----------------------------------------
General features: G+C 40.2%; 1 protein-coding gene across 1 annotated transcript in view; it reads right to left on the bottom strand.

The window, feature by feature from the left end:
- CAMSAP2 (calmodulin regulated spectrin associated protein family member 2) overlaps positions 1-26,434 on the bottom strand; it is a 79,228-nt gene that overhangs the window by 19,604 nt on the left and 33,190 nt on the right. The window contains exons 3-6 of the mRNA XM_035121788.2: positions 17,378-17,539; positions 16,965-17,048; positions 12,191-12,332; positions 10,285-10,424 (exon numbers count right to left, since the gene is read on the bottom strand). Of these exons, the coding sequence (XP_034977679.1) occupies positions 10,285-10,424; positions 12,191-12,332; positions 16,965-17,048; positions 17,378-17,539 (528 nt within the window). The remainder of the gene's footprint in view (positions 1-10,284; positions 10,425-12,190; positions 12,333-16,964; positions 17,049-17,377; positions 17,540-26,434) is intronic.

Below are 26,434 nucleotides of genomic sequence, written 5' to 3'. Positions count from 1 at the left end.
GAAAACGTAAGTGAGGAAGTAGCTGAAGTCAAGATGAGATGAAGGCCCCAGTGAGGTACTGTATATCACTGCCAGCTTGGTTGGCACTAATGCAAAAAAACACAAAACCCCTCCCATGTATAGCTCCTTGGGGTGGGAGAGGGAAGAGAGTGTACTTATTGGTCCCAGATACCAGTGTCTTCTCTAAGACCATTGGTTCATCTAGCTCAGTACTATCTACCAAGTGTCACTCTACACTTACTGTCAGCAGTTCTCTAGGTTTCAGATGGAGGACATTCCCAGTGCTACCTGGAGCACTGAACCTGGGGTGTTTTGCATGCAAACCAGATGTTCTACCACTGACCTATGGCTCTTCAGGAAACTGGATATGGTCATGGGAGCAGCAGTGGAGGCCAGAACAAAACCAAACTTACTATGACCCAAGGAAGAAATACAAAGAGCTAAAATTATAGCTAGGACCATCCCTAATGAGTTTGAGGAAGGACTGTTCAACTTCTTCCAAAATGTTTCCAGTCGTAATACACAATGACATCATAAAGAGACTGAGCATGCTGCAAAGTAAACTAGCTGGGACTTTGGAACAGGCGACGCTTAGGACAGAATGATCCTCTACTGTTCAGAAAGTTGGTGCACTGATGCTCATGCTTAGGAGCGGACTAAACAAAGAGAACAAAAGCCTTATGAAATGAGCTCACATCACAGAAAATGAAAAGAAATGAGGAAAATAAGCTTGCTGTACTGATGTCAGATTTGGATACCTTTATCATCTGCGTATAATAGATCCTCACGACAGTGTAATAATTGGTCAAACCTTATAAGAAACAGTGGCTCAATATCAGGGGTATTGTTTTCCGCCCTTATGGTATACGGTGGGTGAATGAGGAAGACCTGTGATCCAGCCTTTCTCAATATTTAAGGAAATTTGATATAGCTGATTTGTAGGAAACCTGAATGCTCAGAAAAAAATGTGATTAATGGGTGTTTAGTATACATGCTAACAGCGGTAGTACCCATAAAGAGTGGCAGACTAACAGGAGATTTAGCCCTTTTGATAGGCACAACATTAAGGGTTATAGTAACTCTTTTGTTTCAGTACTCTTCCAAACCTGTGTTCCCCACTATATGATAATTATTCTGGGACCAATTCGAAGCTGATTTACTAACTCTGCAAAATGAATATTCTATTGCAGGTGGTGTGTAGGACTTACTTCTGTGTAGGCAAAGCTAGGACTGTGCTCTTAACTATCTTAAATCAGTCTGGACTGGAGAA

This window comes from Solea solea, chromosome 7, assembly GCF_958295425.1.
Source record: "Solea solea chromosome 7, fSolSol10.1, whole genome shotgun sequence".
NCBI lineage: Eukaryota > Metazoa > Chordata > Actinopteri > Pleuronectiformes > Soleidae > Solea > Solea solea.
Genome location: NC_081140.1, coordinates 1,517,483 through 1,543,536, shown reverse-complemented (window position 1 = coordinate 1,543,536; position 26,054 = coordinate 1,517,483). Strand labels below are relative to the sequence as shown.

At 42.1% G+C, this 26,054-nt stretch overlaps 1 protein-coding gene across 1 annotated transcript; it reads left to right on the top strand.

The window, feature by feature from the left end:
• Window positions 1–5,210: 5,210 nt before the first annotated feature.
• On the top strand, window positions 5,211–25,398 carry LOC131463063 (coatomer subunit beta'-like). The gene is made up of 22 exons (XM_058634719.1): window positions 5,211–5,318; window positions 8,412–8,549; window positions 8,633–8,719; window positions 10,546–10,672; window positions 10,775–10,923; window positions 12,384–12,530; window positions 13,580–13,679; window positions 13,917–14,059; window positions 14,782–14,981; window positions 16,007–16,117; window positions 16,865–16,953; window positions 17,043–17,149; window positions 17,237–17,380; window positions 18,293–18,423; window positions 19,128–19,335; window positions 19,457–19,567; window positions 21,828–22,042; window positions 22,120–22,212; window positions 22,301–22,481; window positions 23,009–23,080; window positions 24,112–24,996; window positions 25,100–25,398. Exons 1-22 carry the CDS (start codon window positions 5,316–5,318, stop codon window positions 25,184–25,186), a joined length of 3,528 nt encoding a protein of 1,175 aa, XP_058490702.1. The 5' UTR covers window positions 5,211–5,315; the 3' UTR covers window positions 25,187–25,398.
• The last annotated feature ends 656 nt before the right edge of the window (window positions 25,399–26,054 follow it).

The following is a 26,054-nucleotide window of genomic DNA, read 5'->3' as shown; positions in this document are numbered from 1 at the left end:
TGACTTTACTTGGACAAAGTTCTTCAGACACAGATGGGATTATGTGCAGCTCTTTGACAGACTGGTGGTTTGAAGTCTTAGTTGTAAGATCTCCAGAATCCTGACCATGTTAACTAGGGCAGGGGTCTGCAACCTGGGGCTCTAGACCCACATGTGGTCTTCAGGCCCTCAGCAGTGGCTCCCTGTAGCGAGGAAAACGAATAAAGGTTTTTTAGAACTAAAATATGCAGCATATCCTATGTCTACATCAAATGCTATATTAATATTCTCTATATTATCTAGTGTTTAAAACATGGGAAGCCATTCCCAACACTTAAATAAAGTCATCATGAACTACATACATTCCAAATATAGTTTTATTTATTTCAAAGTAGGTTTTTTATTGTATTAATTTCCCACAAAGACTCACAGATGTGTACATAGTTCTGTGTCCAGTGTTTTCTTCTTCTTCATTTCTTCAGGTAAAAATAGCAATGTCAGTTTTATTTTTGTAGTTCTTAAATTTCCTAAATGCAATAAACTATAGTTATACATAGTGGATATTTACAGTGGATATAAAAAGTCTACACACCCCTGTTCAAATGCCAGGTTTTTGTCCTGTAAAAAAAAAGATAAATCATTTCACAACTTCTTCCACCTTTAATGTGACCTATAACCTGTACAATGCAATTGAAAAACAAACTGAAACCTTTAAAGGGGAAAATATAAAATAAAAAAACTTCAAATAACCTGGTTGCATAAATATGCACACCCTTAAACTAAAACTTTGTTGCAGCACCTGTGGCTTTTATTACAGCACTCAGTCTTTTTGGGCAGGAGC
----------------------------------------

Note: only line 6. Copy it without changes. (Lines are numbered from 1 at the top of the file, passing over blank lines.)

This window comes from Solea solea, chromosome 7, assembly GCF_958295425.1.